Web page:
For the ethical, political activism was seductive because it seemed to offer the possibility that one could improve society, make things better, without going through the personal ordeal of rearranging one's perceptions and transforming one's self. For the unconscionable, political reactivism was seductive because it seemed to protect one's holdings and legitimize one's greed. But both sides were gazing through a kerchief of illusion.
Let me cradle myself back Into the darkness Of the half shapes ... Of the cauled beginnings ... Let me stir the attar of unused air, Elusive ... ironically fragrant As a dead queen's kerchief ... Let me blow the dust from off you ... Resurrect your breath Lying limp as a fan In a dead queen's hand.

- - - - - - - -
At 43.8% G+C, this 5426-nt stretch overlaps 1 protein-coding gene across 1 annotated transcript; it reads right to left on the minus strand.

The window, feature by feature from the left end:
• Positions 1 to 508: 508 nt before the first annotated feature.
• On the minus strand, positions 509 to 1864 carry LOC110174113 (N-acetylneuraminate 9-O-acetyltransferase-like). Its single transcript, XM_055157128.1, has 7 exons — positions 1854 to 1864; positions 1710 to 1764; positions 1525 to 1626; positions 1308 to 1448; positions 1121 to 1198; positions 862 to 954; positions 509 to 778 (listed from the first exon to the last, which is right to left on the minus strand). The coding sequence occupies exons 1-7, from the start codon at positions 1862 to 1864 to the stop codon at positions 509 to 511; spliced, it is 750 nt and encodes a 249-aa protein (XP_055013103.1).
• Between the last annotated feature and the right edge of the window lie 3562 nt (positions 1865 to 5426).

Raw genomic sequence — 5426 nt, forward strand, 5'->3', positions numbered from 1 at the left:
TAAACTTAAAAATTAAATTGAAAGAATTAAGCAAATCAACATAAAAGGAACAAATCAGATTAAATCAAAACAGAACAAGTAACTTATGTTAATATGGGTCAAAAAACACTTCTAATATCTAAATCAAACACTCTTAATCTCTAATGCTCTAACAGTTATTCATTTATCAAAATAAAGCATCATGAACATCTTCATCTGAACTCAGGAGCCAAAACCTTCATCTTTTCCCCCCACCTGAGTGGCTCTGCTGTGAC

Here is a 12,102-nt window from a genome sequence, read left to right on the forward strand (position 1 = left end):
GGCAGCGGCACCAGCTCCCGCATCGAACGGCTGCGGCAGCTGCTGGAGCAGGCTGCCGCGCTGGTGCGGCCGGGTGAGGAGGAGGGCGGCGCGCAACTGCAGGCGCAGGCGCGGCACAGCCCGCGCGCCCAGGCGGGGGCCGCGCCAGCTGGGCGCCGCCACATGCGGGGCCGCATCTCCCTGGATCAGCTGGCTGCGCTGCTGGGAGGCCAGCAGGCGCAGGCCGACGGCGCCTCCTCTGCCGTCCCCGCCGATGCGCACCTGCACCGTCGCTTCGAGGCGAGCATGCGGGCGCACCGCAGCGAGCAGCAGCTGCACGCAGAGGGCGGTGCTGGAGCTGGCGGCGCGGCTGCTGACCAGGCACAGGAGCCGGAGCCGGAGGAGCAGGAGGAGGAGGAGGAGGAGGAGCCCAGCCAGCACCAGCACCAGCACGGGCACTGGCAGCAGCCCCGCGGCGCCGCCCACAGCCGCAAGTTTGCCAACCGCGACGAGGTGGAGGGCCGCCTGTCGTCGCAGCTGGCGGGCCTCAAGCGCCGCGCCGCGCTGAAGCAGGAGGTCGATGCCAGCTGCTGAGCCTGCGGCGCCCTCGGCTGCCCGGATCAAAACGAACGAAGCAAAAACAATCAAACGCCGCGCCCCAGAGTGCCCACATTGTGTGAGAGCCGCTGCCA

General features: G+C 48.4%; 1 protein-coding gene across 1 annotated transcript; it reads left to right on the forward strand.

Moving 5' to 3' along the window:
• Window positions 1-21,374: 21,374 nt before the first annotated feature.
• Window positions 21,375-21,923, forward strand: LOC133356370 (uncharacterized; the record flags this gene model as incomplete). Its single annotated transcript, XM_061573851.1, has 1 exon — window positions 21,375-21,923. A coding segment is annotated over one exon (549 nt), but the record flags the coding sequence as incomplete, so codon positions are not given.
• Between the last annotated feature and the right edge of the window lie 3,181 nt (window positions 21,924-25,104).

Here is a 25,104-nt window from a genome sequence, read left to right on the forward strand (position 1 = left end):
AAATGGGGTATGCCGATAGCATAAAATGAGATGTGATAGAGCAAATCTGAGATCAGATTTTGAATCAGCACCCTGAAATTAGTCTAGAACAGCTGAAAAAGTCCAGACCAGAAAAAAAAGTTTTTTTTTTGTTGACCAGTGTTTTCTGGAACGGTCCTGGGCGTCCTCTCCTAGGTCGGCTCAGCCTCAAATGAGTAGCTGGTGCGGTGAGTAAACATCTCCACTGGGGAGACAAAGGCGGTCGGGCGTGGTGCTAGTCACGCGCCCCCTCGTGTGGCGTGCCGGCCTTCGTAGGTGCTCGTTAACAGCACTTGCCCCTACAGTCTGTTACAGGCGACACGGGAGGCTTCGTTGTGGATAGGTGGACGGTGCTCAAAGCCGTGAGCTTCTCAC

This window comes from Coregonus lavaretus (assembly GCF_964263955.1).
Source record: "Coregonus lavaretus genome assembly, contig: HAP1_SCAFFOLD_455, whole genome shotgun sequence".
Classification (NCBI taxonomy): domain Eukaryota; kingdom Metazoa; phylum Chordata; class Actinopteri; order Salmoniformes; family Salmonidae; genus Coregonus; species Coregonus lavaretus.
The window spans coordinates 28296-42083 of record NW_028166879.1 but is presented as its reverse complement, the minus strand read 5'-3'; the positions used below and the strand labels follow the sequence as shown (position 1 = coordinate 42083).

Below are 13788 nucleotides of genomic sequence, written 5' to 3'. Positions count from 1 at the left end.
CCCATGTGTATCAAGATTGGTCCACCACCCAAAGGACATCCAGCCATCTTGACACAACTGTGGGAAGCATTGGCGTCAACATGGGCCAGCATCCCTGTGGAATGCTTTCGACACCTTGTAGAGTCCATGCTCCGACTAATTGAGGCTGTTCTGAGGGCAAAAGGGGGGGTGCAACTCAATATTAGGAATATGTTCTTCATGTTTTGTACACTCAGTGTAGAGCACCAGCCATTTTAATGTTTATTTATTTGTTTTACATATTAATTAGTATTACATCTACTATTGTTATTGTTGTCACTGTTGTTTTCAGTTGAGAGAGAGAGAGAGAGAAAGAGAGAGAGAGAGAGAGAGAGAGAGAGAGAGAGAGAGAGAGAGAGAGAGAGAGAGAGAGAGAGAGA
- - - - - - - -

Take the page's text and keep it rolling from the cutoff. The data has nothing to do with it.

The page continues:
Or again, take your red banner. You think it's a flag, isn't that what you think? Well, it isn't a flag. It's the purple kerchief of the death woman, she uses it for luring. And why for luring? She waves it and she nods and winks and lures young men to come and be killed, then she sends famine and plague. That's what it is. And you went and believed her. You thought it was a flag. You thought it was: "Come to me, all ye poor and proletarians of the world.
Sun and moon have no light left, earth is dark; Our women's world is sunk so deep, who can help us? Jewelry sold to pay this trip across the seas, Cut off from my family I leave my native land. Unbinding my feet I clean out a thousand years of poison, With heated heart arouse all women's spirits. Alas, this delicate kerchief here Is half stained with blood, and half with tears.